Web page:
An answer to Mr. Frick's statement was drawn up by the workmen and published on the following day. The arguments in rebuttal were briefly as follows:
1.—That, as the workingmen do not sell the product of their labor, they must, under a sliding scale, protect themselves by requiring a minimum basis of wage-rates, which should not fall so low as to involve the payment of extremely low wages.
2.—That the enjoyment of fair rates of wages by the non-union workmen at Braddock and Duquesne was due to the fixing of a standard by the Amalgamated Association, below which the wages of non-unionists could not decently be permitted to fall.
3.—That, in preparing the scale, the workmen had made full allowance for improved machinery, not forgetting that the improvements had displaced many men, and thus, in a manner, repaid the cost of the investment. If there had been a misunderstanding on this head, it could have been adjusted by fair discussion, but fair discussion was impossible with an employer who declined to confer.
4.—That, of the 3,800 men employed, all or nearly all were affected by one or the other of the changes proposed, to-wit: a reduction in the minimum, another reduction in the proportionate rate of pay (thus making a double reduction) and the termination of the scale on December 31, 1893, instead of June 30, 1894.
In concluding their answer, the workmen said, "If argument and honest reasoning were substituted for the reserve and coldness of manner seen in the company's present attitude, there might be reason to expect an end of this deplorable state of affairs."
On Saturday, the Democratic Committee of Allegheny County met in Pittsburgh at the call of its chairman, William J. Brennen, Esq., the attorney for the Amalgamated Association, and, after the completion of routine business, adopted, by an unanimous vote, resolutions sympathizing with the men of Homestead in their efforts to "maintain American and resist European pauper wages," condoling with the friends of those who had been "shot down by the hirelings of a greedy and arbitrary combination of capital" and denouncing Pinkertonism. These resolutions were presented by Jere Dougherty, of the Amalgamated Association.
Resolutions of similar tenor were adopted by all the labor unions in Allegheny County, and thousands of lodges in other localities placed themselves on record to the same purpose and, in most cases, coupled their expressions of sympathy and endorsement with offers of financial support. The South Side Glassworkers' Union, of Pittsburgh, demanded that the city councils reject Andrew Carnegie's gift of $1,000,000 for a free library, since the library would be paid for by the reduction of workingmen's earnings. This home-thrust was repeated by scores of other unions in and around Pittsburgh, and, as a consequence, the councils let public business go to the wall and avoided holding a meeting until the excitement had simmered down. The fact is that, since the gift had been accepted, the money received and deposited to the order of a special commission, and some of it already spent, there was no way of returning it; but anyhow the councils did not venture on a discussion of the question, which must have led to a division on pro-Carnegie and anti-Carnegie lines.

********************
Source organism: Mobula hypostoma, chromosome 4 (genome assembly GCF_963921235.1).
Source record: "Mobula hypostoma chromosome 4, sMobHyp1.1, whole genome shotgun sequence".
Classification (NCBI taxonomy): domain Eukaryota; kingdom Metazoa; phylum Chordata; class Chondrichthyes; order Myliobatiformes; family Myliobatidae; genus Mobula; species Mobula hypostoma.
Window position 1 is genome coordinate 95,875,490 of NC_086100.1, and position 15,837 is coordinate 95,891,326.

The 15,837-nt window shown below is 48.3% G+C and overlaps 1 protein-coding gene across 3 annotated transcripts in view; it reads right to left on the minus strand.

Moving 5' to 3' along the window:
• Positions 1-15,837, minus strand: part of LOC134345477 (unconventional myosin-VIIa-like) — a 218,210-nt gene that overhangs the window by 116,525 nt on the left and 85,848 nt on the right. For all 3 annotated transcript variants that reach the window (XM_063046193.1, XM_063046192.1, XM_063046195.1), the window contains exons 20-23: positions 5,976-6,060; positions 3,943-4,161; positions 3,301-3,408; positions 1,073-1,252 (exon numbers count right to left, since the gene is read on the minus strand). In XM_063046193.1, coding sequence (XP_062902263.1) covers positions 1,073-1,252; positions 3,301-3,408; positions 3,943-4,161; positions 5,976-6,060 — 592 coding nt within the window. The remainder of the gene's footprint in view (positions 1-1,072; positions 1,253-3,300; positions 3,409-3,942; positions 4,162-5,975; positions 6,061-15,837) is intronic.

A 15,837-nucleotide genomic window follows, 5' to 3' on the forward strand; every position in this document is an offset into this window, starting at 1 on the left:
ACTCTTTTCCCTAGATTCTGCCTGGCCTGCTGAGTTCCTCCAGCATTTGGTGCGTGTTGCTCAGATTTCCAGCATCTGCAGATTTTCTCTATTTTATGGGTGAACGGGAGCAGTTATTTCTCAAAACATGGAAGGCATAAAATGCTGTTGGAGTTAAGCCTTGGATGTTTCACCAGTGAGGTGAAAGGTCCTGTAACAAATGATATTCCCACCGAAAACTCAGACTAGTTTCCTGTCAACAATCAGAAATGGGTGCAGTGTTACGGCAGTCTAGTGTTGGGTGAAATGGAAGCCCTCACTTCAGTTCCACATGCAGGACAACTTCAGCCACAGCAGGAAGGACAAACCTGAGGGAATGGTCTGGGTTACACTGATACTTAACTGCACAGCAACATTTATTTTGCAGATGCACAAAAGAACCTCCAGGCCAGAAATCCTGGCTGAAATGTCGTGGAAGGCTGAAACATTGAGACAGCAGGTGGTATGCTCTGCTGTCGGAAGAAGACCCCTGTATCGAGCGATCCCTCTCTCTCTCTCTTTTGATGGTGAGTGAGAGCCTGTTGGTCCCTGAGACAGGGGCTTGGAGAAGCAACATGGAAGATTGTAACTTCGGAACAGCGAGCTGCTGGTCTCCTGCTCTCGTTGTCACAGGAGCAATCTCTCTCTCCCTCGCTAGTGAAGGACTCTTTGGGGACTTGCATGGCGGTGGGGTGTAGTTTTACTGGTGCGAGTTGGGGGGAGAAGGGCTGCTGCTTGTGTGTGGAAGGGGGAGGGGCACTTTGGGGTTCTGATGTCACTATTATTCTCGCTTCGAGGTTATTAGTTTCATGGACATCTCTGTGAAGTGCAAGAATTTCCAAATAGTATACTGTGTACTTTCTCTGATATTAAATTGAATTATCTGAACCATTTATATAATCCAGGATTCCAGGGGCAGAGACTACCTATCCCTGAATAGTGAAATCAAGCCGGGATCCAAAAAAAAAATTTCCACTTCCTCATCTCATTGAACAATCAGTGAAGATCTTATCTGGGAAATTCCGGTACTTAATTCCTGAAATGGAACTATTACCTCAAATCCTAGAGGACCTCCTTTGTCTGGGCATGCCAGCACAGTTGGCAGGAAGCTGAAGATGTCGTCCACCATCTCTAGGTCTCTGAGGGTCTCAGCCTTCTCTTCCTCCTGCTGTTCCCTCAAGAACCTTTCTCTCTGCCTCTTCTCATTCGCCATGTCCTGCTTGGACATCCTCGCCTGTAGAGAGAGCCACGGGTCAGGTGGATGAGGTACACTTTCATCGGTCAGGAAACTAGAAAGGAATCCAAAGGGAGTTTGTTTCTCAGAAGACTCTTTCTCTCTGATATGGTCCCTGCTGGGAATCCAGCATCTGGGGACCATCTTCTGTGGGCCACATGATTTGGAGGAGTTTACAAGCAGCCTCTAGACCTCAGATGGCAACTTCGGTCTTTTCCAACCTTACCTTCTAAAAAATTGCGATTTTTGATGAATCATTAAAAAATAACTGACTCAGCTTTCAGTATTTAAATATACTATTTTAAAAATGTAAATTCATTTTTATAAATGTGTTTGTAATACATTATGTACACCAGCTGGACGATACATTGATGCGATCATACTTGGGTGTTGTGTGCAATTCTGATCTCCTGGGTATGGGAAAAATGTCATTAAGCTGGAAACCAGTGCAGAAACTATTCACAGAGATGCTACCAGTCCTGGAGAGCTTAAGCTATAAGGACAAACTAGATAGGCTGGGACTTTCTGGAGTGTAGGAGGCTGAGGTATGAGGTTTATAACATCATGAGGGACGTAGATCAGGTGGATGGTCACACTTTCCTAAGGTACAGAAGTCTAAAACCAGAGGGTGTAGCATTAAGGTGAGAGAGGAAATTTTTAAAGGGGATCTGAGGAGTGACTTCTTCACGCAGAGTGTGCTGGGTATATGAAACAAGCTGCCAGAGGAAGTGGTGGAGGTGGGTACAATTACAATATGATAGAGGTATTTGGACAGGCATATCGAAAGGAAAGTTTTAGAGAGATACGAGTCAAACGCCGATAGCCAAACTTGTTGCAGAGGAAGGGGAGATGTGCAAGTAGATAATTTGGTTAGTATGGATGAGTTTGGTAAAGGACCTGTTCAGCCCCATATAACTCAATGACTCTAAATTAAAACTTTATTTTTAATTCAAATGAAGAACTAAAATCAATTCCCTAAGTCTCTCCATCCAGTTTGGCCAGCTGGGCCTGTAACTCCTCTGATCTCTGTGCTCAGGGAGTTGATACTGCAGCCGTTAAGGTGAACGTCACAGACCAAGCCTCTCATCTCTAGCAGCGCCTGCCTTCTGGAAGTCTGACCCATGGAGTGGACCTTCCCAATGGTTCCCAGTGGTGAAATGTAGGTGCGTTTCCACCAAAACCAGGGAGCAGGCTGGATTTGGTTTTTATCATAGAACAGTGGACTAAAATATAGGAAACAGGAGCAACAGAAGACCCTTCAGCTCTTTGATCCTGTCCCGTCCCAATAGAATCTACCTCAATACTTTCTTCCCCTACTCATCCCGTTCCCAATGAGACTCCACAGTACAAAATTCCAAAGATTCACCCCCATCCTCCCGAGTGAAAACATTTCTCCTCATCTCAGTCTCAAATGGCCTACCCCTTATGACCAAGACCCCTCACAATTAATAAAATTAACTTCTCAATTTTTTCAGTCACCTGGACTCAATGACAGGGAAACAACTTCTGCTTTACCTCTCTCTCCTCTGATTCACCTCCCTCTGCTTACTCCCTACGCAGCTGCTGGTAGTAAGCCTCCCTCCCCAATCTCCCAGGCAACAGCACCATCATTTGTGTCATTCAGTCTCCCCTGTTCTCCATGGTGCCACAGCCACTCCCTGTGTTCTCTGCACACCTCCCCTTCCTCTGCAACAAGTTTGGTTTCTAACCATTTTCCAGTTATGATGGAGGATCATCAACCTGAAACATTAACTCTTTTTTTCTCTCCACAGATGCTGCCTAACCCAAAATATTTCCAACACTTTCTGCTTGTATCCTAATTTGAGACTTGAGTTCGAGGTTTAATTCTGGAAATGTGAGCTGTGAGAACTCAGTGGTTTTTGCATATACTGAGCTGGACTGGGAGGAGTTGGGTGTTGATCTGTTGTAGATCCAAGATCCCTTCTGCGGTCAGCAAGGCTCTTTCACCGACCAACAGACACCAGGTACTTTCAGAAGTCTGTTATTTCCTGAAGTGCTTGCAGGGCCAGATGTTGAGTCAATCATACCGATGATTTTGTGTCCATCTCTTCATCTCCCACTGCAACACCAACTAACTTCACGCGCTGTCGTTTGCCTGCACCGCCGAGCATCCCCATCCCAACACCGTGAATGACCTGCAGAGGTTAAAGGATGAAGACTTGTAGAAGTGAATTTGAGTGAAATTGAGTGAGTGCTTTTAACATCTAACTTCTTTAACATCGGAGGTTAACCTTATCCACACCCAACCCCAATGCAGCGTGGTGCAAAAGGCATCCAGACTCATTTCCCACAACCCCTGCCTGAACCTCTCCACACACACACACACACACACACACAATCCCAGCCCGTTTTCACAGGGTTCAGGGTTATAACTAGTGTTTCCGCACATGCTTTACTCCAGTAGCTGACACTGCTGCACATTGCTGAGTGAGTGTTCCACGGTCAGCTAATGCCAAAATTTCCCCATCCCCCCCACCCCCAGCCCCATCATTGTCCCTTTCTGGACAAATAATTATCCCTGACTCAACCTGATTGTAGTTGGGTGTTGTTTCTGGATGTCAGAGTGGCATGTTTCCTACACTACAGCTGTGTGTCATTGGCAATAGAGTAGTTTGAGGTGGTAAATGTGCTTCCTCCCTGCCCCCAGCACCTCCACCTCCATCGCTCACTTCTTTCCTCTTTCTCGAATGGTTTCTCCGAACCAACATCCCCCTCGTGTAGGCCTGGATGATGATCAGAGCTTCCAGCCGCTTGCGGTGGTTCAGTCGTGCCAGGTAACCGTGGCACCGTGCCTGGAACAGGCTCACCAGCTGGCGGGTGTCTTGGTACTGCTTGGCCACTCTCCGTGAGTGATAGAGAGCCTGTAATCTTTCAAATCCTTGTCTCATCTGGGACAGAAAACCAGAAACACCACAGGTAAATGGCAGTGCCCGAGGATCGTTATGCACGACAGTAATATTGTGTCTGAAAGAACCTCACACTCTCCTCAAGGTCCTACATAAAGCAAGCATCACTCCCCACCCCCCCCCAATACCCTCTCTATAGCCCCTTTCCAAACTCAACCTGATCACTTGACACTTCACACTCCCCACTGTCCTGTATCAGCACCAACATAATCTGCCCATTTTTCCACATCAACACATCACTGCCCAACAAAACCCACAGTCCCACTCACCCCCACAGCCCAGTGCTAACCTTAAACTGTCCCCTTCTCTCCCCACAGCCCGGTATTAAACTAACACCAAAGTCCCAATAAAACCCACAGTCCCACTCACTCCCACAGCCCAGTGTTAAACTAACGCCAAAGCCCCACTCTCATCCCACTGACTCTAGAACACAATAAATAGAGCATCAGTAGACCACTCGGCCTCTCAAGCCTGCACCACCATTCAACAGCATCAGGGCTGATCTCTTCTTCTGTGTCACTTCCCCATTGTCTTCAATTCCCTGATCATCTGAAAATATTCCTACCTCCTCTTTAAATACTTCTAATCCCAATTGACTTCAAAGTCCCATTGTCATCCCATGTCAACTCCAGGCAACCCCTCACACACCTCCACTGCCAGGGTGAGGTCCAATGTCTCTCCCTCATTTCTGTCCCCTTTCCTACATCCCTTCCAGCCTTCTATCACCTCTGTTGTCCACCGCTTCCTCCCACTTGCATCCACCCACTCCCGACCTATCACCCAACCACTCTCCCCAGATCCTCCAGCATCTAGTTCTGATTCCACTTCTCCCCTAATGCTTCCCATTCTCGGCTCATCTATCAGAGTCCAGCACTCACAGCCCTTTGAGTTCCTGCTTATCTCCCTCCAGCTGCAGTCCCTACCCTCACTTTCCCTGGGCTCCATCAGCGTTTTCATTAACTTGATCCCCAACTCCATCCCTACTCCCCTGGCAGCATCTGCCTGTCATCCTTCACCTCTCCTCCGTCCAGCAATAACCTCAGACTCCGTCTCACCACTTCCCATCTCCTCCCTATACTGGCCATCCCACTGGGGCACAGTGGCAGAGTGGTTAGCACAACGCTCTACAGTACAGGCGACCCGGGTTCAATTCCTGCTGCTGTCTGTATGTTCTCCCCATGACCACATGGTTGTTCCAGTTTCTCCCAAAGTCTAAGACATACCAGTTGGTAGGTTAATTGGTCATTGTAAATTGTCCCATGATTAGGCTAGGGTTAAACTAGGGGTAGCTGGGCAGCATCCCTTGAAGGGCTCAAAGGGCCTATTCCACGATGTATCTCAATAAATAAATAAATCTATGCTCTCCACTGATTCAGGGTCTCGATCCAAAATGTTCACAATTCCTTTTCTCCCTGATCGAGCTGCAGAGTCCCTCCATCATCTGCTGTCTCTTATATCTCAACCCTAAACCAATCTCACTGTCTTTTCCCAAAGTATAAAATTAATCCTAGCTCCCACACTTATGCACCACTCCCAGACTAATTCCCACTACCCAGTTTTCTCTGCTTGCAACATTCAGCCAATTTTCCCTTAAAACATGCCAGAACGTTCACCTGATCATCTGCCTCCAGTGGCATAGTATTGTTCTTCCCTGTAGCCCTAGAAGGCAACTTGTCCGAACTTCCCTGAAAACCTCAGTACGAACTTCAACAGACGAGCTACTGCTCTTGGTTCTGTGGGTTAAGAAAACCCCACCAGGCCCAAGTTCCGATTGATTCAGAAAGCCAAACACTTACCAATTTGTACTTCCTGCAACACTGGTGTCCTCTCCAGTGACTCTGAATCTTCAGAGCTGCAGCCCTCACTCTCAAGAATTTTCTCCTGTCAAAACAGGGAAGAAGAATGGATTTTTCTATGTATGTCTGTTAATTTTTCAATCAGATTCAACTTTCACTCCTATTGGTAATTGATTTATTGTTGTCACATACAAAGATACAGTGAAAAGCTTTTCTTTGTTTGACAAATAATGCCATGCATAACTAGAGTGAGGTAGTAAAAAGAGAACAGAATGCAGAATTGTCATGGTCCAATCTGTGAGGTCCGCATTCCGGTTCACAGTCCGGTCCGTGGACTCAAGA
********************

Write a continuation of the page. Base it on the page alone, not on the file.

At Columbus, O., 2,000 workmen met in the statehouse yard and passed resolutions calling upon the Pennsylvania authorities and the United States Congress to exterminate the Pinkerton system.
At Chicago, representatives of 20,000 men engaged in the building trades discussed the propriety of taking up arms and marching to the relief of Homestead.
Even in England, the trades unions entered protest against the Carnegie methods and called upon Kier Hardie, a workingmen's representative in Parliament, to whose election expenses Andrew Carnegie had contributed £100, to return the amount forthwith. Mr. Hardie very promptly forwarded the money, not to Mr. Carnegie, but to the people of Homestead, who, he held, had a valid title to receive and use it.